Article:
Established in 1945 under the Charter of the United Nations, the General Assembly consisted of only 51 member states. After the first sessions, which were held in White Hall (London), the General Assembly moved its premises to the UN Headquarters in New York – where it still stands today. The total amount of members also changed throughout the centuries, among other reasons because former colonized parts of the world became sovereign nation states. Today the General Assembly counts 193 member states.
Since the General Assembly’s foundation, each member state sends its delegates into the Assembly to debate and resolve contemporary issues or crises. The Assembly meets each year from September to December, although urgent meetings can be held in an instant. During the meetings, the principle of one-country-one-vote applies, in most cases, a simple majority decides whether or not a resolution is adopted. Therefore, the General Assembly is a unique platform for international debates.
All resolutions passed by the General Assembly are mere recommendations and, therefore, are not legally binding for member states. Nevertheless, these resolutions can encourage action if a broad coalition supports and implements its recommendations. Vice versa, it should be clear that many resolutions fail because they lack support and implementation.
To improve efficiency, the General Assembly created subsidiary bodies, which work on specific topics – as many modern parliaments do.
There are six Main Committees:
- The First Committee (Disarmament and International Security Committee)
- The Second Committee (Economic and Financial Committee)
- The Third Committee (Social, Humanitarian and Cultural Committee)
- The Fourth Committee (Special Political and Decolonization Committee)
- The Fifth Committee (Administrative and Budgetary Committee)
- The Sixth Committee (Legal Committee)
Each member state may send one representative to each of the six Main Committees. In addition, member states may assign advisers, technical advisers, experts or people of equal status, but not only member states attend the General Assembly or its subsidiary bodies. Non-Governmental Organizations (NGOs) also send envoys to attend meetings. Ever since the number of NGOs has risen, there is a broad network of NGOs all over the world, being involved on a regular basis.
Topic I: Return or restitution of cultural property to the countries of origin
Cultural property, as established in the UNESCO Convention on the Means of Prohibiting and Preventing the Illicit Import, Export and Transfer of Ownership of Cultural Property (1970), is defined as property designated by each state as being of importance for archaeology, prehistory, history, literature, art or science of the respective state.
However, throughout time there has been a history of illicit import, export and transfer of ownership of cultural property. These illicit activities oftentimes especially affect countries involved in armed conflict and states that have been subjected to colonial rule. Many of these illicitly exported items are still in the possession of the states that extracted them from their country of origin and are, for example, used in museum exhibits. Whereas the Convention on Means of Prohibiting and Preventing the Illicit Import, Export and Transfer of Ownership of Cultural Property (1970) puts in place measures of return or restitution for cultural property that has been trafficked after the entry into force of the convention it has no retroactive effects, effectively excluding for example the vast majority of cultural property removed from the countries of origin during the colonial era.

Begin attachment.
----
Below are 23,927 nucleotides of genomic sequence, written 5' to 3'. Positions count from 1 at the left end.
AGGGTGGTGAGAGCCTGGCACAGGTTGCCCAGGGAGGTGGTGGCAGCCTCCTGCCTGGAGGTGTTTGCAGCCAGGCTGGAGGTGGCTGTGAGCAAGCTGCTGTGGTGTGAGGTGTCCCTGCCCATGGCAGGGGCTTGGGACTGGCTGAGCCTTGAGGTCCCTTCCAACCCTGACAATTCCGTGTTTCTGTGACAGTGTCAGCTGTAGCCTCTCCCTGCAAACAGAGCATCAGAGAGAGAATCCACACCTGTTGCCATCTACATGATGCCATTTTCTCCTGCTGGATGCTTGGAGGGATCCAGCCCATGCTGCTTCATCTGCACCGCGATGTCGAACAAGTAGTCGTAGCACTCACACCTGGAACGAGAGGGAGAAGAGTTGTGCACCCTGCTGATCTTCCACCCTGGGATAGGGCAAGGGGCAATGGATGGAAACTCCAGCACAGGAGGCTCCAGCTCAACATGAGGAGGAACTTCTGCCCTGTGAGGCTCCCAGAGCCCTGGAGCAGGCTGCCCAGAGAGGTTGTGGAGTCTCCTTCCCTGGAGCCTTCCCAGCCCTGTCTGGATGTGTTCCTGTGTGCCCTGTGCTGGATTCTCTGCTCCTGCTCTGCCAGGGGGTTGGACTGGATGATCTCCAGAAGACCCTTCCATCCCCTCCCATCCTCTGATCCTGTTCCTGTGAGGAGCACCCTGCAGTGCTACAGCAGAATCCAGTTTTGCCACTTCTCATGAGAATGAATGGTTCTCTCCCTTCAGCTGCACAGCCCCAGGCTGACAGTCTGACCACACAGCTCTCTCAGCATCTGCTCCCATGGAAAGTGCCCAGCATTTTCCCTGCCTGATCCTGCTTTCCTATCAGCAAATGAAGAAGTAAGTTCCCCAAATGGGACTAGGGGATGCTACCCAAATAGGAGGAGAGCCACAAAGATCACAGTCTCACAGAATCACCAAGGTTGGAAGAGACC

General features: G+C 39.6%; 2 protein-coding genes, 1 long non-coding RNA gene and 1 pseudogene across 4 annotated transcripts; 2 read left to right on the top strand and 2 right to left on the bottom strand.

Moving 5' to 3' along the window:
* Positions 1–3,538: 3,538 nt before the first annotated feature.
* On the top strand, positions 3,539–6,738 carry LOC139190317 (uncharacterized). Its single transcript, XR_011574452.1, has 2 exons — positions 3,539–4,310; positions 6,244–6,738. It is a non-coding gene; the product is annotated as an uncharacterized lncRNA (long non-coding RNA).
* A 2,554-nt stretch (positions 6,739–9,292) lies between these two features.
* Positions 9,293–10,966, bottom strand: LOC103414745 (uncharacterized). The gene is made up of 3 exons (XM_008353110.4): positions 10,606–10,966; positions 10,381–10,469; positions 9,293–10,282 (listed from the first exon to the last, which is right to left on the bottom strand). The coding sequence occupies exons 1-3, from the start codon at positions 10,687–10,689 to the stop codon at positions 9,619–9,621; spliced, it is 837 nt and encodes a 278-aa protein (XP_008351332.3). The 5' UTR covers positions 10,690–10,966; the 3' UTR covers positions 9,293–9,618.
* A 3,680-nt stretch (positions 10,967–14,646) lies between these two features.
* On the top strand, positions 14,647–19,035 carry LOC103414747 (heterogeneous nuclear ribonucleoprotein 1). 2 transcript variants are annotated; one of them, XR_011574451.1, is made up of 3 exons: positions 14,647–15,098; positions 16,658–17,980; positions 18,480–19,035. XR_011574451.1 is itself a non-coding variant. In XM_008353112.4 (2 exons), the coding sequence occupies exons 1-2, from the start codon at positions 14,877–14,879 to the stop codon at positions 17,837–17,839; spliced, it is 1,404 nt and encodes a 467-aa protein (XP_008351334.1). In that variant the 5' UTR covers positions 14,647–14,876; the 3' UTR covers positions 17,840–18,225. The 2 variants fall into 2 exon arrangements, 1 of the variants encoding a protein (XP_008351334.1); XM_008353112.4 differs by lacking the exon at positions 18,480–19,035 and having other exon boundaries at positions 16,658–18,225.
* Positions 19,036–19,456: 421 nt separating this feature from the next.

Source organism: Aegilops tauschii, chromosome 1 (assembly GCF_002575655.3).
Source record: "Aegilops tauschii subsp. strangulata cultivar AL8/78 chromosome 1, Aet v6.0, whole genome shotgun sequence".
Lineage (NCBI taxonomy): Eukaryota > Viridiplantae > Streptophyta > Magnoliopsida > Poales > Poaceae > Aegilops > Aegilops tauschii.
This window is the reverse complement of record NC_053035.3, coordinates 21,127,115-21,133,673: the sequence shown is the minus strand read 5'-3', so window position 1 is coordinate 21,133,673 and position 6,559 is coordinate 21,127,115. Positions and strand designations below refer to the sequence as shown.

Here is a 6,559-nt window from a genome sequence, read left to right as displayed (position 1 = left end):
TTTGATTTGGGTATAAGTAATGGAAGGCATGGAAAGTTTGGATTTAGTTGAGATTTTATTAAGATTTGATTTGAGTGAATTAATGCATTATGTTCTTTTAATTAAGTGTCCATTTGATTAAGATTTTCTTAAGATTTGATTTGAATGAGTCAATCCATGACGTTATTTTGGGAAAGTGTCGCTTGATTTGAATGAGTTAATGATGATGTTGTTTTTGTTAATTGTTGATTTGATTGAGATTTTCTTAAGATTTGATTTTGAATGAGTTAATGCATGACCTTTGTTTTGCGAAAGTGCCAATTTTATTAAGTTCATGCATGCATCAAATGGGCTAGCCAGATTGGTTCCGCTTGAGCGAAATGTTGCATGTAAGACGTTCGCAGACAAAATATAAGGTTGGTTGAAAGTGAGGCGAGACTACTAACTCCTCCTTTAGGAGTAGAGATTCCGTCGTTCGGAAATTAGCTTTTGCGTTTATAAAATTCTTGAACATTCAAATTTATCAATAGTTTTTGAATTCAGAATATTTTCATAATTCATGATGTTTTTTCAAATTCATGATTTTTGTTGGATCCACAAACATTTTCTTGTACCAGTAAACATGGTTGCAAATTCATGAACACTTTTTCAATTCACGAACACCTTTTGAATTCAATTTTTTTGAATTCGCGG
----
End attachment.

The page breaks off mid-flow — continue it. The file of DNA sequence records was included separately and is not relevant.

Whereas UNESCO is dedicating efforts to prevent illicit trafficking and illegal excavations from happening, there is nevertheless the issue of the return or restitution of cultural property that has already been removed from the country of origin. For the General Assembly this is an issue of particular interest as this committee has the unique quality of encompassing all UN members. These members are in evident conflict as they comprise states that have been subjected to colonial rule and illegal excavation and export of cultural property as well as states that are the perpetrators of such trafficking and are in possession of said items. It is therefore a matter of coming to terms with the colonial past as well as a matter of finding an equitable solution for every party involved in order to preserve peace, international understanding and justice. Finding these equitable solutions should be addressed by this General Assembly.
Topic II: Development in urban areas
In 2019, 55% of the world’s population is living in urban areas. This proportion is expected to increase up to 68% until 2050. With growing urban areas and new mega cities new challenges arise, putting additional pressure on the Sustainable Development Goals (SDGs) such as “Clean water and sanitation” (SDG 6) or “Sustainable Cities and Communities” (SDG 11).
Nowadays approximately 880 Million People are already living in slums and face poor living conditions. These people often have almost no perspectives for their future. And with urbanization this number is likely to increase further. How could development cooperation work better here and be more adapted to urban regions and which role can local actors play are just some of the questions.
Another challenge will be water scarcity. In Chennai, the 4th largest Indian city, public water supply has collapsed by the beginning of 2019. People there are forced to rely on water supply by trucks or organise it themselves in other ways.
These are just two examples of challenges arising in growing Urban Areas. In order to develop Urban Centres further, cities need support from many levels of society. Developing a framework on what this support could look like and considering first measures is therefore what this General Assembly should address.